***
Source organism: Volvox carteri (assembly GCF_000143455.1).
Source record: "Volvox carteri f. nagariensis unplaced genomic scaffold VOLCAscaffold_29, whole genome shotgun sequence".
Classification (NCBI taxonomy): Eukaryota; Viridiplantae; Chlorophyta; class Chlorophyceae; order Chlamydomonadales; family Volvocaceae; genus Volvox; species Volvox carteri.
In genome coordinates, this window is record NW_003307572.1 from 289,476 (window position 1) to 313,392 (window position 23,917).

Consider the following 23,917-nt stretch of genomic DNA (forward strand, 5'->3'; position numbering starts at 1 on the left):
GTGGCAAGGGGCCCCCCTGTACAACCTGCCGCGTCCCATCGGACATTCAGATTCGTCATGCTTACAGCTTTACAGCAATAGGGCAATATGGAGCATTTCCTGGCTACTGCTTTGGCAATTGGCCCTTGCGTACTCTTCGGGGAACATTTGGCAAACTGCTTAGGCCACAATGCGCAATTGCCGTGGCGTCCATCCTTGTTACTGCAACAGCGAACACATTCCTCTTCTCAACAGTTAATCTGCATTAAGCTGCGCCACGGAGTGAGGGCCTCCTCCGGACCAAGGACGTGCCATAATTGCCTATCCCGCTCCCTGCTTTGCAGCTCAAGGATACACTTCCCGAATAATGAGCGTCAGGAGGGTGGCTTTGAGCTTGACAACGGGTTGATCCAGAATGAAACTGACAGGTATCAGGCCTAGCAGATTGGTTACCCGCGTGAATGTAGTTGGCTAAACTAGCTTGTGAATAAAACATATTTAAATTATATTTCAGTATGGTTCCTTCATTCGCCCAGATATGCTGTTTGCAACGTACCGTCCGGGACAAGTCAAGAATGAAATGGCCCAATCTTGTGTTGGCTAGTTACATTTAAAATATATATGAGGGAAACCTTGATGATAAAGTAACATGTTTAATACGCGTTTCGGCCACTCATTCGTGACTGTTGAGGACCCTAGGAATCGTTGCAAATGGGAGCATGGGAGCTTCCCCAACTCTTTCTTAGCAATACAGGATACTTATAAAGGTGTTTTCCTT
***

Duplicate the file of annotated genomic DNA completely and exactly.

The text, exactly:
Source organism: Volvox carteri (assembly GCF_000143455.1).
Source record: "Volvox carteri f. nagariensis unplaced genomic scaffold VOLCAscaffold_29, whole genome shotgun sequence".
Classification (NCBI taxonomy): Eukaryota; Viridiplantae; Chlorophyta; class Chlorophyceae; order Chlamydomonadales; family Volvocaceae; genus Volvox; species Volvox carteri.
In genome coordinates, this window is record NW_003307572.1 from 289,476 (window position 1) to 313,392 (window position 23,917).

Consider the following 23,917-nt stretch of genomic DNA (forward strand, 5'->3'; position numbering starts at 1 on the left):
GTGGCAAGGGGCCCCCCTGTACAACCTGCCGCGTCCCATCGGACATTCAGATTCGTCATGCTTACAGCTTTACAGCAATAGGGCAATATGGAGCATTTCCTGGCTACTGCTTTGGCAATTGGCCCTTGCGTACTCTTCGGGGAACATTTGGCAAACTGCTTAGGCCACAATGCGCAATTGCCGTGGCGTCCATCCTTGTTACTGCAACAGCGAACACATTCCTCTTCTCAACAGTTAATCTGCATTAAGCTGCGCCACGGAGTGAGGGCCTCCTCCGGACCAAGGACGTGCCATAATTGCCTATCCCGCTCCCTGCTTTGCAGCTCAAGGATACACTTCCCGAATAATGAGCGTCAGGAGGGTGGCTTTGAGCTTGACAACGGGTTGATCCAGAATGAAACTGACAGGTATCAGGCCTAGCAGATTGGTTACCCGCGTGAATGTAGTTGGCTAAACTAGCTTGTGAATAAAACATATTTAAATTATATTTCAGTATGGTTCCTTCATTCGCCCAGATATGCTGTTTGCAACGTACCGTCCGGGACAAGTCAAGAATGAAATGGCCCAATCTTGTGTTGGCTAGTTACATTTAAAATATATATGAGGGAAACCTTGATGATAAAGTAACATGTTTAATACGCGTTTCGGCCACTCATTCGTGACTGTTGAGGACCCTAGGAATCGTTGCAAATGGGAGCATGGGAGCTTCCCCAACTCTTTCTTAGCAATACAGGATACTTATAAAGGTGTTTTCCTT